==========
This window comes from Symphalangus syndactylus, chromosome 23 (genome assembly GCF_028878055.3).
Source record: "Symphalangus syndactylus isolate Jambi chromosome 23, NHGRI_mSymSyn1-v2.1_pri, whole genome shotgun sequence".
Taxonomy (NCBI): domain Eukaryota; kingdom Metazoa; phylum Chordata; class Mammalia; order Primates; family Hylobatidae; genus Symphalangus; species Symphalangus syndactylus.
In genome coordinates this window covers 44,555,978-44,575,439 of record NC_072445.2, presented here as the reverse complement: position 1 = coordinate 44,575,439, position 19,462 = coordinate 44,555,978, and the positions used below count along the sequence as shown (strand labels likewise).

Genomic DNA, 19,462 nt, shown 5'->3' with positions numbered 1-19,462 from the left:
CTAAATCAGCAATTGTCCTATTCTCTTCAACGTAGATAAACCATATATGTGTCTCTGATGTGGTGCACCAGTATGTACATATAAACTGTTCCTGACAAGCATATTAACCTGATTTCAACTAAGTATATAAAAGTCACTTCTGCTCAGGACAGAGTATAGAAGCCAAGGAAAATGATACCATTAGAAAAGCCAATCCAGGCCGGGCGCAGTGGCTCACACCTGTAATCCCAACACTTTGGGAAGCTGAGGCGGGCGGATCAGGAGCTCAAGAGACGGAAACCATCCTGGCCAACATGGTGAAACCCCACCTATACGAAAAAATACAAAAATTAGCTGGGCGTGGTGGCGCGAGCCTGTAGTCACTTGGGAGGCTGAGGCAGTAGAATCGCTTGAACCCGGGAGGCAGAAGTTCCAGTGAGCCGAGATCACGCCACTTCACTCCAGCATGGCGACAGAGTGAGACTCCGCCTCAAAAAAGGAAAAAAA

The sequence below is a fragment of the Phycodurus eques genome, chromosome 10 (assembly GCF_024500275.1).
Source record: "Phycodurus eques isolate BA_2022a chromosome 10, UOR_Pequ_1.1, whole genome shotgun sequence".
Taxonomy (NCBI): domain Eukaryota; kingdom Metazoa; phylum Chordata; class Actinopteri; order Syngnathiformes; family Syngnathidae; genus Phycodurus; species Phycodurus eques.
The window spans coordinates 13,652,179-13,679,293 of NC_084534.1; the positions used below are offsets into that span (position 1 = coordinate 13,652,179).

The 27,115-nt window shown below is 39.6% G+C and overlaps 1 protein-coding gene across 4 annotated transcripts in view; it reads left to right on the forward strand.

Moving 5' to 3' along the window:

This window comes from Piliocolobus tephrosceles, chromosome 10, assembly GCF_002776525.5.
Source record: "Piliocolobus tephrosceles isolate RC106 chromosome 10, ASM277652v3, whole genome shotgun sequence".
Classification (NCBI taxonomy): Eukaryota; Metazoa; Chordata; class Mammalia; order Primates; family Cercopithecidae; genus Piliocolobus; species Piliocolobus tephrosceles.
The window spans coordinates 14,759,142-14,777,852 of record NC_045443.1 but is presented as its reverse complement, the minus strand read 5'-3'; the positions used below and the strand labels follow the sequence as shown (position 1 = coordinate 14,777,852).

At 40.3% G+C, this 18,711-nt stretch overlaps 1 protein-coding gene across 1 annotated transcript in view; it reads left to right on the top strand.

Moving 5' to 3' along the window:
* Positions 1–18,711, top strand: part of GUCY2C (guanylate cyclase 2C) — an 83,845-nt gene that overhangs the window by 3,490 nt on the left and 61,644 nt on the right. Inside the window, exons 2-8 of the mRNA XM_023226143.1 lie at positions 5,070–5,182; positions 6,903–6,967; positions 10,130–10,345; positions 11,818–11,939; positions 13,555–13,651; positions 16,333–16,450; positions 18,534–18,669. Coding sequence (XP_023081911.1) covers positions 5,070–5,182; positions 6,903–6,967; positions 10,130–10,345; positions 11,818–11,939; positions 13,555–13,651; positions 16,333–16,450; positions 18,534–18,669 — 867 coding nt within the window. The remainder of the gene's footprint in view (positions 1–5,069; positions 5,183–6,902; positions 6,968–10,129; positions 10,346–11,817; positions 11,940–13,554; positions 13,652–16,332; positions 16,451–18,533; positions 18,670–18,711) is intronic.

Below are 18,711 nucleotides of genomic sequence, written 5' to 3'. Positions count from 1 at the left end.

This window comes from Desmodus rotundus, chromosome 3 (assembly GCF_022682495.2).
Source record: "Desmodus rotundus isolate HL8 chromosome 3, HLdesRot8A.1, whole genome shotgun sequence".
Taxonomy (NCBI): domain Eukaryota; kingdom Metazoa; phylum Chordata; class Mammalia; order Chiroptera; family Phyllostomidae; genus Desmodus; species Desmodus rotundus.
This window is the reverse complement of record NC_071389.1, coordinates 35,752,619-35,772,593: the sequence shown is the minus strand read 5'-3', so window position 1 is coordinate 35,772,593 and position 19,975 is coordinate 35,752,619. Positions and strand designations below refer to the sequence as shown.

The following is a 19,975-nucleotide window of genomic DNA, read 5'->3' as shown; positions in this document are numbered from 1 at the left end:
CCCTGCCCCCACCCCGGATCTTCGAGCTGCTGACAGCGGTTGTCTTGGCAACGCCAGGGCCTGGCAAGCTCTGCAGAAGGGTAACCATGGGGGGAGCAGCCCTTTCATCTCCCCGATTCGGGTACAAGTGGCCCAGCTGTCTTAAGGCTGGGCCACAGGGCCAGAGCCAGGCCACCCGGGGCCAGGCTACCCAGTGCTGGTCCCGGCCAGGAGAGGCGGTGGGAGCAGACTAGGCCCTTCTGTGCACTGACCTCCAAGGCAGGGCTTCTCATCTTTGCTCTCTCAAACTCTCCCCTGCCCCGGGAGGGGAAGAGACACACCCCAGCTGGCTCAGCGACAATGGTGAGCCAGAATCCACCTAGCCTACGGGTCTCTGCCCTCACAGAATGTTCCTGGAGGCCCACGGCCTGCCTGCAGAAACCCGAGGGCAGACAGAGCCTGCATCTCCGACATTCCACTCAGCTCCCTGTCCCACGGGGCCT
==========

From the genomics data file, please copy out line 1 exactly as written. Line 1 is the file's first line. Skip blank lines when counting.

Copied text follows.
This window comes from Symphalangus syndactylus, chromosome 23 (genome assembly GCF_028878055.3).